Kubernetes is an open source container orchestration platform. It deploys, configures and automatically scales containerized applications for dynamic workloads on distributed systems clusters. Kubernetes has its origins in Google. Google runs virtually everything in a container. Search, YouTube, Gmail, Maps, Drive, everything runs in a container. Lots of them, too. According to Google, they run over 2 billion containers in a week! The internal tool that Google uses for orchestration and management of all these containers for their plethora of services is called Borg. Kubernetes has inherited a lot of its different concepts from Borg (and Omega). These include things like Pods, shared network namespace per pod, Services, and even Labels. Running and scaling so many services in Linux containers for more than a decade has surely taught Google a lot of invaluable lessons. Each evolution of their orchestration platform incorporated these learnings and was heavily influenced by its predecessors. The latest of this evolution is Kubernetes. And Google has graciously made it open source. Google partnered with the Linux Foundation to create CNCF for promoting containers and donated Kubernetes to the community in mid-2015. On GitHub, Kubernetes is one of the top projects in terms of commits, authors and issues. Many big tech companies including Uber, eBay, The NYT, BlaBlaCar, etc run on Kubernetes. According to Redmonk, more than 50% of the Fortune 100 companies use Kubernetes for container orchestration.
That briefly covers What Kubernetes is but the question still remains,
Applications can be packaged and decoupled from the environment in which they’re run using containers. Moreover, modern micro-services architectue based applications have a high affinity for containers. Containers provide high development velocity, business agility and easy scalability. Pretty much all of the modern applications that are developed are packaged in containers for efficient deployments and scaling. So with all of these containers everywhere for all sorts of services, their management becomes a big headache. Enter Kubernetes. Instead of manually provisioning containers, managing networks and monitoring application state, Kubernetes does it for you. Among the plethora of advantages of using Kubernetes for automated deployments instead of manual deployments, the major ones are:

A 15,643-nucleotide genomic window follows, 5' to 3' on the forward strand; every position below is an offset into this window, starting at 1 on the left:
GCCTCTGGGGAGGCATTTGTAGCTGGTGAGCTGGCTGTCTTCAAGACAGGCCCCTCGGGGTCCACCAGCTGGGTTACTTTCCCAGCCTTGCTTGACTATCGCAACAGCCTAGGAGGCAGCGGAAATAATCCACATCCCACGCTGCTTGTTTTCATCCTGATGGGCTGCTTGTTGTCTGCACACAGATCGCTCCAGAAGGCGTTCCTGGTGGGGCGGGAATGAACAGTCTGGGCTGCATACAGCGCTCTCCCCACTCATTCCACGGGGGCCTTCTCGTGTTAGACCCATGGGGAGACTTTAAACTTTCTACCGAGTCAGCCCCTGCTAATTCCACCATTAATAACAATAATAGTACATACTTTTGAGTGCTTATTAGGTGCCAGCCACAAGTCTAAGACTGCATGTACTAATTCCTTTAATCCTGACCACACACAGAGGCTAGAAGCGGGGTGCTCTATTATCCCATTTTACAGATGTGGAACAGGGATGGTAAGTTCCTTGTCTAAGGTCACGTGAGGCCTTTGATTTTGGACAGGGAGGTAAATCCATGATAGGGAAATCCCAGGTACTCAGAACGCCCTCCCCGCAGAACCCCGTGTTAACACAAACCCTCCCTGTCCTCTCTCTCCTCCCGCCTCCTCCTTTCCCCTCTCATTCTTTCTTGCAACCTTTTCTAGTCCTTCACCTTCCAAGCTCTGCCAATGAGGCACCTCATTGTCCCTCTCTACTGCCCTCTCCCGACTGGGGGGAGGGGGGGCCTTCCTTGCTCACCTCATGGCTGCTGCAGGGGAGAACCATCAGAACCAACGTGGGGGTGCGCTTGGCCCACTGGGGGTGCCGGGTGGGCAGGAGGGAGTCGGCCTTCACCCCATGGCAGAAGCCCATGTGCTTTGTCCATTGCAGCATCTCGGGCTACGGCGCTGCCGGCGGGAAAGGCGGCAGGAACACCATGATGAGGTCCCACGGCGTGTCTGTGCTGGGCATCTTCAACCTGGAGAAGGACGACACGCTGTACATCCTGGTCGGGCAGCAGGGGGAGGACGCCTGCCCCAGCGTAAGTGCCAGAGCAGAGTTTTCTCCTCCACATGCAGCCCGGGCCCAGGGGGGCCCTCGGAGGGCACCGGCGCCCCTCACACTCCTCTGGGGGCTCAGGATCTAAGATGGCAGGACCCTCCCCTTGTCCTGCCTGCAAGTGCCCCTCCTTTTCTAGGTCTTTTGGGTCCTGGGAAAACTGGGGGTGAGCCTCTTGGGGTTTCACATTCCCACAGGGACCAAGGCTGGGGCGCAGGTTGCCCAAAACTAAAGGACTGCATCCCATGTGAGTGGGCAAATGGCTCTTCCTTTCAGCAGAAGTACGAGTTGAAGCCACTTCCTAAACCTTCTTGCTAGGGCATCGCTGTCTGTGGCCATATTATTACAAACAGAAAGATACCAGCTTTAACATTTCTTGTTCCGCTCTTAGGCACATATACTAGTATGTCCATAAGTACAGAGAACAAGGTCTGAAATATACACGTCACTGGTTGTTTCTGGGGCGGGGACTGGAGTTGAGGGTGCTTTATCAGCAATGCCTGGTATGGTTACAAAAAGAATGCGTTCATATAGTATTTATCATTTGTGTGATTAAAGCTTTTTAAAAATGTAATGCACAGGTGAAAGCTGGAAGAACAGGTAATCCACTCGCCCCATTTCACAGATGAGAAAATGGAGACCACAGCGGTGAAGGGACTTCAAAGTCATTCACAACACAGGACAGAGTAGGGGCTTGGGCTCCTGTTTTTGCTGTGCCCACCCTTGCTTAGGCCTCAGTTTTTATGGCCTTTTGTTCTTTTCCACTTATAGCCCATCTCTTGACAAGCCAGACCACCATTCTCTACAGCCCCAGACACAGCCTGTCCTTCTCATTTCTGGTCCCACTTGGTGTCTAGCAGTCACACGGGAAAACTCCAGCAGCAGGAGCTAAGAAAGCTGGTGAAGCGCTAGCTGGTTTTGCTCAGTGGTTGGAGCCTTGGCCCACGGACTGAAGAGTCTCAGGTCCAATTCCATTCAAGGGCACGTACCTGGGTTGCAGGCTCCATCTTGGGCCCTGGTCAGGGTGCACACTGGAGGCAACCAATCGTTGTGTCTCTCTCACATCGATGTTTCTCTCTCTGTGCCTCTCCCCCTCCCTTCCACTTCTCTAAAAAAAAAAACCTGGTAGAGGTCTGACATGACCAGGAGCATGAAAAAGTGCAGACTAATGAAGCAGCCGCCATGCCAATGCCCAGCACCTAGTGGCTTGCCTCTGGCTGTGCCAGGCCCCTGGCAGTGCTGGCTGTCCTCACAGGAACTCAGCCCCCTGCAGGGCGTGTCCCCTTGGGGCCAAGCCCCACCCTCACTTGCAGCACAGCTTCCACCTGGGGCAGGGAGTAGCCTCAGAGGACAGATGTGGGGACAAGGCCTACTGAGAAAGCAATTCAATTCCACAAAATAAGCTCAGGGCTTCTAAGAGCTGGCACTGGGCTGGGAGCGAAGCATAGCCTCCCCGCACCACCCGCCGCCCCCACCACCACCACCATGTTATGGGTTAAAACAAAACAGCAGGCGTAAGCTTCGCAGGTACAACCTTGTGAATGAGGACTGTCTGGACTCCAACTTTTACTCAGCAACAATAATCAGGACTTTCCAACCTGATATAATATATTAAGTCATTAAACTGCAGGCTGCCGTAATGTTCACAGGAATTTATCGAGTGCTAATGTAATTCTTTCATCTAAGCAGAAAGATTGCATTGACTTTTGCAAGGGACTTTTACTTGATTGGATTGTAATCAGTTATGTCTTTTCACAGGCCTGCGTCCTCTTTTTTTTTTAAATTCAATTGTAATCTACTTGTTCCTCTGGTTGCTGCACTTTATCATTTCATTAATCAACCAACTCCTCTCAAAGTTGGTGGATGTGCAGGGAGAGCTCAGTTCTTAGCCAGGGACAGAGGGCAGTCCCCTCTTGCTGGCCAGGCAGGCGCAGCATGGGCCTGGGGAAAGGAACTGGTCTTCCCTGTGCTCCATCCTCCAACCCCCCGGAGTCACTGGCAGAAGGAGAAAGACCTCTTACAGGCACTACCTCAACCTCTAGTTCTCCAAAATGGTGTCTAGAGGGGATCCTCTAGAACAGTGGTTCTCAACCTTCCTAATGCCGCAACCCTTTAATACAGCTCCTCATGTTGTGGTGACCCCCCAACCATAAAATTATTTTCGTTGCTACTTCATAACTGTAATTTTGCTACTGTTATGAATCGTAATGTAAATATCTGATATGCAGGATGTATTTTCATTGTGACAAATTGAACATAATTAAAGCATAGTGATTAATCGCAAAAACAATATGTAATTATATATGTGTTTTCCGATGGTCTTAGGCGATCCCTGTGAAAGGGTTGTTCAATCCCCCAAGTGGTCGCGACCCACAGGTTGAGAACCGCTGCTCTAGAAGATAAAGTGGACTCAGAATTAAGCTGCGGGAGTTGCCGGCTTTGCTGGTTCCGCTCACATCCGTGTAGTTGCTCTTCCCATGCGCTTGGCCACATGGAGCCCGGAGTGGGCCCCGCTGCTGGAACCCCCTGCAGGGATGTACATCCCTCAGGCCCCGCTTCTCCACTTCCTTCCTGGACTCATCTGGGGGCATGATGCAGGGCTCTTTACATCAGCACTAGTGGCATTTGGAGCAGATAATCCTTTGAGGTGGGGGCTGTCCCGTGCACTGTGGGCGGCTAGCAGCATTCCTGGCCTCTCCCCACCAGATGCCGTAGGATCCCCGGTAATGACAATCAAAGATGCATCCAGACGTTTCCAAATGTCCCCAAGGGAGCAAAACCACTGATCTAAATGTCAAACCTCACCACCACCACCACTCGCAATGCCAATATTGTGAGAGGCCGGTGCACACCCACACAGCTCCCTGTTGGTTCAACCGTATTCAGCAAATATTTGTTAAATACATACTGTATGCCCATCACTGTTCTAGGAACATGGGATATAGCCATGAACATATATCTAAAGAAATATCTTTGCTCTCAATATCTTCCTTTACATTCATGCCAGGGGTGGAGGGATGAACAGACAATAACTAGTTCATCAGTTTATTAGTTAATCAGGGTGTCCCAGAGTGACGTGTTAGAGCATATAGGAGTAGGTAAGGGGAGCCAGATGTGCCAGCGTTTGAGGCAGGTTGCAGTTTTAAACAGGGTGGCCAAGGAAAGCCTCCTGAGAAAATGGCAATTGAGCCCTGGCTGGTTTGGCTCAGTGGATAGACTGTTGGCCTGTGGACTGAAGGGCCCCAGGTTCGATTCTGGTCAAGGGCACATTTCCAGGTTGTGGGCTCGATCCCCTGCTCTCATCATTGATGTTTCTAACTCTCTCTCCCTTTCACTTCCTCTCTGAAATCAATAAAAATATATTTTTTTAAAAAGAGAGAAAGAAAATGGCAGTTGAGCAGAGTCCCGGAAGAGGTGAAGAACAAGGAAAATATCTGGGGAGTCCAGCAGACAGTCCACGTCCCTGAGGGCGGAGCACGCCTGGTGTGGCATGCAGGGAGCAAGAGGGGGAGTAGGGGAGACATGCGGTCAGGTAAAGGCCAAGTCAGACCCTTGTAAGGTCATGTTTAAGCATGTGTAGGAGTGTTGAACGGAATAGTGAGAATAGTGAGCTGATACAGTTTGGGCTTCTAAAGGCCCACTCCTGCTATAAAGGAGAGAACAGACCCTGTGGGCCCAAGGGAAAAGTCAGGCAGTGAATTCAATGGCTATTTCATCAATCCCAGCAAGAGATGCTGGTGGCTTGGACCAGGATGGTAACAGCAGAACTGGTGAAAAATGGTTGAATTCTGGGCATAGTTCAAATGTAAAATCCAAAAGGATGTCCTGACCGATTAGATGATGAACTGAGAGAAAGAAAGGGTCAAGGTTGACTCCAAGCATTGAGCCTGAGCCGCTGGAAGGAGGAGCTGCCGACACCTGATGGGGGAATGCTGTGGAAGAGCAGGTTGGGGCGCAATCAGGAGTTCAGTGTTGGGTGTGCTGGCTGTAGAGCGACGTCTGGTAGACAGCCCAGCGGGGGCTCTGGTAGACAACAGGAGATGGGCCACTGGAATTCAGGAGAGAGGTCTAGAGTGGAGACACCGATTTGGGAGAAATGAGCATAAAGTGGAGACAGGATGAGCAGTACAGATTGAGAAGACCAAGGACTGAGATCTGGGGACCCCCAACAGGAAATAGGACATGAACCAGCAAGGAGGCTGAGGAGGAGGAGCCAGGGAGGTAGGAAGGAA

- Portability. Kubernetes essentially turns your infrastructure into code. Which can be version controlled, ported, replicated and automated.
- Self healing of your application deployments without the need of any manual intervention.
- Rolling updates without any downtime.
- Easy Blue/Green testing of business logic.
- Vibrant community. As mentioned earlier, Kubernetes has a big open-source community behind it.
and many more…
Some of the features of Kubernetes that make it so advantageous are:
- Automatic binpacking: Kubernetes will always place a container on a host inside the cluster that has the resources required to run it.
- Horizontal scaling: Kubernetes scales your application deployment up and down dynamically.
- Automatic service discovery and load-balancing: Kubernetes provides easy visibility of services within and external to the cluster and can do load-balancing for you.
- Storage orchestration: Kubernetes supports virtually every major storage solution. Local storage, NFS, iSCSI, Ceph, Cinder, GCP, AWS; you name it, Kubernetes supports it.
- Self-healing: Kubernetes automatically restarts and reschedules containers that have crashed or gone in bad health.
- Config & Sercret management: Kubernetes provides an easy and intuitive way of managing your application secrets and configurations and making them available inside your containers.
As if these features weren’t enough, Kubernetes provides support for tools like Istio service-mesh which enhances the DevOps experience even further. Stay tuned for a blog-post on Istio!